A lot has happened over the last month since the Karatsu pottery festival, mostly cleaning, shelf building, and shifting things around in the studio in preparation for the open studio event which happened this last weekend from June 19th to June 21st.
In rough chronological order, here is what has happened in May:
Plates formed over wood slabs of various sizes
We got our garden planted and our first Jalapenos soon followed!
Another type of crop: Good batch of Madara Karatsu guinomi from late April firing. Body is mostly crushed sandstone with a bit of native low iron clay to help keep things together.
In prep for the open studio event, I cleaned the deck and brickwork of the backyard. I did not realize just how overgrown with algae and moss it had become until it was clean again.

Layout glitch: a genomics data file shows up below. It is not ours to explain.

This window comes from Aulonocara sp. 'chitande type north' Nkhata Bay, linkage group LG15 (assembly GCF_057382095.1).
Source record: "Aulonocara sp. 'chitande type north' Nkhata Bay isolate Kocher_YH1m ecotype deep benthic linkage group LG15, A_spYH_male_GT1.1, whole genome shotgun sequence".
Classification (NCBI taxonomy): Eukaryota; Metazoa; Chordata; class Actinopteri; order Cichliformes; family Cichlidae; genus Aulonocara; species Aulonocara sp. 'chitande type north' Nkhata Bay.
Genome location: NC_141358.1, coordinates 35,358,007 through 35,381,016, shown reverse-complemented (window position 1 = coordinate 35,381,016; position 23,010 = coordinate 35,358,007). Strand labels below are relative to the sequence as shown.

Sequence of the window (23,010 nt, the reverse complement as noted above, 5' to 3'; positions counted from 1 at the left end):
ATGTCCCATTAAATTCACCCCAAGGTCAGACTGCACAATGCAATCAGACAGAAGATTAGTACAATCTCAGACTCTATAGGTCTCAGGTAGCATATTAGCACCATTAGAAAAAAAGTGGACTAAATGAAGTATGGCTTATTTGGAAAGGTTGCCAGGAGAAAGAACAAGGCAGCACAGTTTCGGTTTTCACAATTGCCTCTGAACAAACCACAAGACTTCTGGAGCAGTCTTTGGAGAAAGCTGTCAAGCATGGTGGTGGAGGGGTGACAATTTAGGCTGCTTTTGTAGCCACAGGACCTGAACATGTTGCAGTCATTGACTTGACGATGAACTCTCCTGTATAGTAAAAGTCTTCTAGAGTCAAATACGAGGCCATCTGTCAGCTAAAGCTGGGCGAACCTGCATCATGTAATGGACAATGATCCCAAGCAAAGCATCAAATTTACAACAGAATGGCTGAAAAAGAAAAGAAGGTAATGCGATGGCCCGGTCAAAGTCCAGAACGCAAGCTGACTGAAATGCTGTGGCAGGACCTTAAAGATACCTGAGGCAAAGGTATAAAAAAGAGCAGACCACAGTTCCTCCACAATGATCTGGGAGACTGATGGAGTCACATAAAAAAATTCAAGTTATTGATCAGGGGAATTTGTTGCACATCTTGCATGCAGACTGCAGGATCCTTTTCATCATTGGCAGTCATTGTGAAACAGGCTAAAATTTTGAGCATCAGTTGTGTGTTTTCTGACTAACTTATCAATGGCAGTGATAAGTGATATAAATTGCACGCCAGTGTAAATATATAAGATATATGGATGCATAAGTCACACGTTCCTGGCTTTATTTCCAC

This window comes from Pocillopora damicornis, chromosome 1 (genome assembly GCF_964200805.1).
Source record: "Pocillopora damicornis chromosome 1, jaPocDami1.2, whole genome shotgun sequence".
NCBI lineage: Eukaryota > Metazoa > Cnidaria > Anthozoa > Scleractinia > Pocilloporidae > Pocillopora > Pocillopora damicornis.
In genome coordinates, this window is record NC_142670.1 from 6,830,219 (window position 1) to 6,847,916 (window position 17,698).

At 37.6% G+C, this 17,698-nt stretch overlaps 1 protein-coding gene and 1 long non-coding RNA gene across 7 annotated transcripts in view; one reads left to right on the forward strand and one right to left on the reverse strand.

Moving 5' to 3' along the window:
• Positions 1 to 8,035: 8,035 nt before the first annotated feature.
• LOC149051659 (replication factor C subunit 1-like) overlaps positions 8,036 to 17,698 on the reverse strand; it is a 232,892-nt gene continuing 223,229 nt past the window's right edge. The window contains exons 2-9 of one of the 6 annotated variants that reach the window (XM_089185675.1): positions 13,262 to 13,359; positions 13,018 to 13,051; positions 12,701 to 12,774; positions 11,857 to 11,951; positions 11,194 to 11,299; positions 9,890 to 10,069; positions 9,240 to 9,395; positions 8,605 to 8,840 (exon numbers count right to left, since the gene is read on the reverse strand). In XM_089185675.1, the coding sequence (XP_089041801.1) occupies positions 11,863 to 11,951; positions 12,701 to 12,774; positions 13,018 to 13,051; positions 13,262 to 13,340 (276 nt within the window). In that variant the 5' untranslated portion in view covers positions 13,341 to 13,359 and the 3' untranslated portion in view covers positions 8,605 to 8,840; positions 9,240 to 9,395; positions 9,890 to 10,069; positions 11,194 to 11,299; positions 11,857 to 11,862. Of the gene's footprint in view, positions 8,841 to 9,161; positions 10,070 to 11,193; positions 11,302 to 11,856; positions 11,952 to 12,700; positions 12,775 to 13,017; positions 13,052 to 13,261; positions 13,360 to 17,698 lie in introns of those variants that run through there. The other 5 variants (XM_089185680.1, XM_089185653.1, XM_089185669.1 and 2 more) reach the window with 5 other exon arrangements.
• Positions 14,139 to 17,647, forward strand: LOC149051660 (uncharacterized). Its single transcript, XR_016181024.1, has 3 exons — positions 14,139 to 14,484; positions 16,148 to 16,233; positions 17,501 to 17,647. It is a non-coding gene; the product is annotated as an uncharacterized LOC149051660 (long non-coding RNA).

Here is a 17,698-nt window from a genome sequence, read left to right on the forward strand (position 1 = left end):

One of the worst sections, but it felt really cathartic blasting all of that green away, leaving nice clean trails of clear, brown wood.
Entrance to the yard event space, tents and blue tarps up to keep out the rain. Luckily, although it threatened a few times, it never really rained, and the last day was actually sunny and hot. This is the middle of monsoon season folks, we totally lucked out.
The spot for gamblers. 500 yen per turn, no losers. One grand prize, 15 second place prizes, 25 3rd place prizes, and 100 4th place prizes. One grand prize went out every single day of the 3 day event. Happy customers!
This discount table was a new strategy for me. Turned out to be great for turning older pots into cash and additional storage space in my studio showroom.
Knife and tool maker, really nice stuff for reasonable prices